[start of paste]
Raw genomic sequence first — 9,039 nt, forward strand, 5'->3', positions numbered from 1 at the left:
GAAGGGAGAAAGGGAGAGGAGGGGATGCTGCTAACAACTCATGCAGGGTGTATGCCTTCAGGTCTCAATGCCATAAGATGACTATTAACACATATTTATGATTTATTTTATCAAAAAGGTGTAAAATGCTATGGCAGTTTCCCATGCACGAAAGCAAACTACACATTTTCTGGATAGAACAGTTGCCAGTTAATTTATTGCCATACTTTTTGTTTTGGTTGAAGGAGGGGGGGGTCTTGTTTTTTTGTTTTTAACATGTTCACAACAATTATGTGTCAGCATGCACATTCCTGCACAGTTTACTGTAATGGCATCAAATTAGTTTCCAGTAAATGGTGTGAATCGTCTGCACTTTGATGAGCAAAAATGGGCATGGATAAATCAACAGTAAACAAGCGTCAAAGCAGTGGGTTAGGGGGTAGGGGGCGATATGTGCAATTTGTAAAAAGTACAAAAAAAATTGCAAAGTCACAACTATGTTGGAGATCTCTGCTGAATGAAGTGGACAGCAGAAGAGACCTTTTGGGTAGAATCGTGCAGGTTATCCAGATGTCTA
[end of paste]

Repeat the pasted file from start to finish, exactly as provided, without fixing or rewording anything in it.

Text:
Raw genomic sequence first — 9,039 nt, forward strand, 5'->3', positions numbered from 1 at the left:
GAAGGGAGAAAGGGAGAGGAGGGGATGCTGCTAACAACTCATGCAGGGTGTATGCCTTCAGGTCTCAATGCCATAAGATGACTATTAACACATATTTATGATTTATTTTATCAAAAAGGTGTAAAATGCTATGGCAGTTTCCCATGCACGAAAGCAAACTACACATTTTCTGGATAGAACAGTTGCCAGTTAATTTATTGCCATACTTTTTGTTTTGGTTGAAGGAGGGGGGGGTCTTGTTTTTTTGTTTTTAACATGTTCACAACAATTATGTGTCAGCATGCACATTCCTGCACAGTTTACTGTAATGGCATCAAATTAGTTTCCAGTAAATGGTGTGAATCGTCTGCACTTTGATGAGCAAAAATGGGCATGGATAAATCAACAGTAAACAAGCGTCAAAGCAGTGGGTTAGGGGGTAGGGGGCGATATGTGCAATTTGTAAAAAGTACAAAAAAAATTGCAAAGTCACAACTATGTTGGAGATCTCTGCTGAATGAAGTGGACAGCAGAAGAGACCTTTTGGGTAGAATCGTGCAGGTTATCCAGATGTCTA